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    ( Can't help with pliers, but about the Bahco adjustable open-end wrench.... No.
    They often take / receive credit for this, but it isn't entirely true. The design and product was around for decades previous. I hava an article about it, by a historian who collects them. Bahco just did a much bigger and better job of it. )

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    Quote Originally Posted by dbc58 View Post
    Dave - I understood that water pump pliers were any pliers with the offset or angle design. Channel locks were just an improved slip joint design. I am still looking for "gas burner" pliers that used to be made by Utica. Strong box joint pliers.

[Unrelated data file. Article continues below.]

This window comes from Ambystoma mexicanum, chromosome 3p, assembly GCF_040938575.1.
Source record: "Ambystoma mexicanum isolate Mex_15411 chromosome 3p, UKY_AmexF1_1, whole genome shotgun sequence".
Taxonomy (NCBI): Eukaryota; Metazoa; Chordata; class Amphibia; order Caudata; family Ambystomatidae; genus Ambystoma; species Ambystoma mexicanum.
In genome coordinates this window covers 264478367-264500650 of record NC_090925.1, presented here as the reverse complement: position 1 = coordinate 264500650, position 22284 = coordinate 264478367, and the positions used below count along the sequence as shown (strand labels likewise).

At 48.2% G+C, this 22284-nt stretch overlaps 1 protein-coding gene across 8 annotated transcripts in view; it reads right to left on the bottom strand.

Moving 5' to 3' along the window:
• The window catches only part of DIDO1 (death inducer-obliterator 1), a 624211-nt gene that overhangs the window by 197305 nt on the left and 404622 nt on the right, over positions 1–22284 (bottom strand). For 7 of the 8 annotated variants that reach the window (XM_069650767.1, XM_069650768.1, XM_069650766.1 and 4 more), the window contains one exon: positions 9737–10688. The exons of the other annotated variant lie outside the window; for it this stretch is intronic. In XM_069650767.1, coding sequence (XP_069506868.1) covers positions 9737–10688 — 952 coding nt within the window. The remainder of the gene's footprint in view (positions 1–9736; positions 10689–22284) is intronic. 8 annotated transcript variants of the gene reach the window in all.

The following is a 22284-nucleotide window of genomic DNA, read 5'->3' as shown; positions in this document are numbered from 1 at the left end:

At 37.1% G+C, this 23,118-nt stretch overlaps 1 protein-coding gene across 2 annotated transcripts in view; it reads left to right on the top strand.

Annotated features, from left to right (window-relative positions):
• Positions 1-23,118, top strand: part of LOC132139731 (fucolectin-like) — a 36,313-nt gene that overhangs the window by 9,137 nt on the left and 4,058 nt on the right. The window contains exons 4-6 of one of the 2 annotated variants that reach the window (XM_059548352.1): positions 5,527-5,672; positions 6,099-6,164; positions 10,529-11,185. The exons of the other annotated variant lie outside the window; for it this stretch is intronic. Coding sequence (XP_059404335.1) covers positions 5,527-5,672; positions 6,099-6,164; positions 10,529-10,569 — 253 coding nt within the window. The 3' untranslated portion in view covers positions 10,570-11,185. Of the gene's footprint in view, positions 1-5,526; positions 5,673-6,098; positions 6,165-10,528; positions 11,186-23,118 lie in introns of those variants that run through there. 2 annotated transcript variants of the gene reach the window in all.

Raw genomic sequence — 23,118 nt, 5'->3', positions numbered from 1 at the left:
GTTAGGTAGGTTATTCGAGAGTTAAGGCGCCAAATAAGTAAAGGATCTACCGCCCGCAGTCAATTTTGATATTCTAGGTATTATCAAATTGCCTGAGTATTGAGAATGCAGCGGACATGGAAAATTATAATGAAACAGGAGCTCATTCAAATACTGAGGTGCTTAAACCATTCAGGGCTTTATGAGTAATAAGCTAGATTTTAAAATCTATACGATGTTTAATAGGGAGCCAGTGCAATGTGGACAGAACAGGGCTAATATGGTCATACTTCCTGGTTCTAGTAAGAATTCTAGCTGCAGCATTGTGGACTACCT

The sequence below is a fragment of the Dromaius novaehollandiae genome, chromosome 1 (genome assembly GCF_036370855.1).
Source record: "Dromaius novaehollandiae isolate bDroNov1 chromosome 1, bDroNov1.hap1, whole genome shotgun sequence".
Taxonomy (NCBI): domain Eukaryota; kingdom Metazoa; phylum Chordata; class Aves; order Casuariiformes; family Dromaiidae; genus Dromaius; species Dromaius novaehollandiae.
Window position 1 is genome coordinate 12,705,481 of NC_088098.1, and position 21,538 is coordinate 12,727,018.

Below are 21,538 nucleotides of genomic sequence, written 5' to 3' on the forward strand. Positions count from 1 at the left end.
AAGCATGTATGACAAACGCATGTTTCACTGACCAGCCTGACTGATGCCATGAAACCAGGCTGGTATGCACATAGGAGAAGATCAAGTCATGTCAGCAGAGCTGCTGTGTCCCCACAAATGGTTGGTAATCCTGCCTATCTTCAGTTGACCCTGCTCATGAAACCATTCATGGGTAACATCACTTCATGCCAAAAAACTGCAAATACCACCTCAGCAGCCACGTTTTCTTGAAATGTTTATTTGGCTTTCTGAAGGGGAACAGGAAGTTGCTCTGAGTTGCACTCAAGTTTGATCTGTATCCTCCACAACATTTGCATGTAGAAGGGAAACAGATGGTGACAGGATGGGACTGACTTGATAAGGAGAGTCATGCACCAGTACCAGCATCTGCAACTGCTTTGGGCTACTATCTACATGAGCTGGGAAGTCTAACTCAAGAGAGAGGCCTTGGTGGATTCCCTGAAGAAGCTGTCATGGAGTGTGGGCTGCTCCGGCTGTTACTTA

Don't know if there's a translation problem

    Is this what you call gas pliers?

    http://www.insulatedtoolsshop.co.uk/..._Pliers_2.html

    If so these are a good brit brand, without the plastic handle, as it says NOS and limited stock, AFAIK no longer made by Elliot Lucas.

    http://www.knighton-tools.co.uk/acat...ss_Pliers.html

  11. #31
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    Cool plyers

    I bought a pair of Knipex to try. They are GOOD, and what if I did. Mori Seiki is concereded a great machine and we buy them if we can. I thought quality was a big issue here, NOT BUYING cheap China junk!!!!!!!!!
    I have all the others and double of most (home and work). If I want to try something like this I will, we need to make something to match up.
    We are buying machines from overseas as long a the quality is there, why give a guy a bunch of Crap just for a pair of plyers......
    not fair.
    ben

  12. #32
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    Water pump pliers - for tightening shaft packing glands on water pumps !

    Jim C.

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    Default